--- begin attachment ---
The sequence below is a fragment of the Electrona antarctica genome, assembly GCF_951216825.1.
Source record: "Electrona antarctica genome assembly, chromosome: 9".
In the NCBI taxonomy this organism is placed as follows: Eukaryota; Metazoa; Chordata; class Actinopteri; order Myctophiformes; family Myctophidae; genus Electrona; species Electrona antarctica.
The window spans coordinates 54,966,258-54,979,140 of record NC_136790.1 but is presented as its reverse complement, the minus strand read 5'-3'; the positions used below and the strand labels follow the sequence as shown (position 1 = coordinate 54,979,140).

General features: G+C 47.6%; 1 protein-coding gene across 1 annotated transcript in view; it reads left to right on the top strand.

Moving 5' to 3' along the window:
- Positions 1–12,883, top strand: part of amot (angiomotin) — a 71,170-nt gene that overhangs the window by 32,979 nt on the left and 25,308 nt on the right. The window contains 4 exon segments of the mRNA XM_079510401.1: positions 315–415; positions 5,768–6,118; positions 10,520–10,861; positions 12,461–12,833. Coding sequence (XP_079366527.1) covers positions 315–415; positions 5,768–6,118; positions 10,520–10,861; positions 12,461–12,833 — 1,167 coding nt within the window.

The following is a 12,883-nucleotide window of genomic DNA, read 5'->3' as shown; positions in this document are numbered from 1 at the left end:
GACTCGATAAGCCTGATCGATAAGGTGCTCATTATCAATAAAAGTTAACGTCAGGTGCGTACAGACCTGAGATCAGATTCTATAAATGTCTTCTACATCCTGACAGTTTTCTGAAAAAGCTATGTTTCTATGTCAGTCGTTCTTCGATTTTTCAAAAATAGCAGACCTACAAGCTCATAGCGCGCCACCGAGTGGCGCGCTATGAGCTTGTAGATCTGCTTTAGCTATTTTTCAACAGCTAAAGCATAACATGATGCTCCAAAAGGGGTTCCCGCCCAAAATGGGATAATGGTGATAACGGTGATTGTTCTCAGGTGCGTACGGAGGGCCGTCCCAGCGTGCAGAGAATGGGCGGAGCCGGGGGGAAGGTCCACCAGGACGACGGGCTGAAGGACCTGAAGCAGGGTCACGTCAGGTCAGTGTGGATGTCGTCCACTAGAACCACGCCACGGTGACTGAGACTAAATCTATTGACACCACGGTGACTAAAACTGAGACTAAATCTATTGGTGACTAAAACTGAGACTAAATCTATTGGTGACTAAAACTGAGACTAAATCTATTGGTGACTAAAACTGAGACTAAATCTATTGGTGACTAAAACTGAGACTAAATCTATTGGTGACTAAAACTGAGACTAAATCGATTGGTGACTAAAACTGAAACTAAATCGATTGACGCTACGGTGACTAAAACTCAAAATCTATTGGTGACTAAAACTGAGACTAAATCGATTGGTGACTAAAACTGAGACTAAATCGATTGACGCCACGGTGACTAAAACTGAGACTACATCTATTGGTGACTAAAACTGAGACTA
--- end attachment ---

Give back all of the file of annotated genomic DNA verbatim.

The sequence below is a fragment of the Electrona antarctica genome, assembly GCF_951216825.1.
Source record: "Electrona antarctica genome assembly, chromosome: 9".
In the NCBI taxonomy this organism is placed as follows: Eukaryota; Metazoa; Chordata; class Actinopteri; order Myctophiformes; family Myctophidae; genus Electrona; species Electrona antarctica.
The window spans coordinates 54,966,258-54,979,140 of record NC_136790.1 but is presented as its reverse complement, the minus strand read 5'-3'; the positions used below and the strand labels follow the sequence as shown (position 1 = coordinate 54,979,140).

General features: G+C 47.6%; 1 protein-coding gene across 1 annotated transcript in view; it reads left to right on the top strand.

Moving 5' to 3' along the window:
- Positions 1–12,883, top strand: part of amot (angiomotin) — a 71,170-nt gene that overhangs the window by 32,979 nt on the left and 25,308 nt on the right. The window contains 4 exon segments of the mRNA XM_079510401.1: positions 315–415; positions 5,768–6,118; positions 10,520–10,861; positions 12,461–12,833. Coding sequence (XP_079366527.1) covers positions 315–415; positions 5,768–6,118; positions 10,520–10,861; positions 12,461–12,833 — 1,167 coding nt within the window.

The following is a 12,883-nucleotide window of genomic DNA, read 5'->3' as shown; positions in this document are numbered from 1 at the left end:
GACTCGATAAGCCTGATCGATAAGGTGCTCATTATCAATAAAAGTTAACGTCAGGTGCGTACAGACCTGAGATCAGATTCTATAAATGTCTTCTACATCCTGACAGTTTTCTGAAAAAGCTATGTTTCTATGTCAGTCGTTCTTCGATTTTTCAAAAATAGCAGACCTACAAGCTCATAGCGCGCCACCGAGTGGCGCGCTATGAGCTTGTAGATCTGCTTTAGCTATTTTTCAACAGCTAAAGCATAACATGATGCTCCAAAAGGGGTTCCCGCCCAAAATGGGATAATGGTGATAACGGTGATTGTTCTCAGGTGCGTACGGAGGGCCGTCCCAGCGTGCAGAGAATGGGCGGAGCCGGGGGGAAGGTCCACCAGGACGACGGGCTGAAGGACCTGAAGCAGGGTCACGTCAGGTCAGTGTGGATGTCGTCCACTAGAACCACGCCACGGTGACTGAGACTAAATCTATTGACACCACGGTGACTAAAACTGAGACTAAATCTATTGGTGACTAAAACTGAGACTAAATCTATTGGTGACTAAAACTGAGACTAAATCTATTGGTGACTAAAACTGAGACTAAATCTATTGGTGACTAAAACTGAGACTAAATCTATTGGTGACTAAAACTGAGACTAAATCGATTGGTGACTAAAACTGAAACTAAATCGATTGACGCTACGGTGACTAAAACTCAAAATCTATTGGTGACTAAAACTGAGACTAAATCGATTGGTGACTAAAACTGAGACTAAATCGATTGACGCCACGGTGACTAAAACTGAGACTACATCTATTGGTGACTAAAACTGAGACTA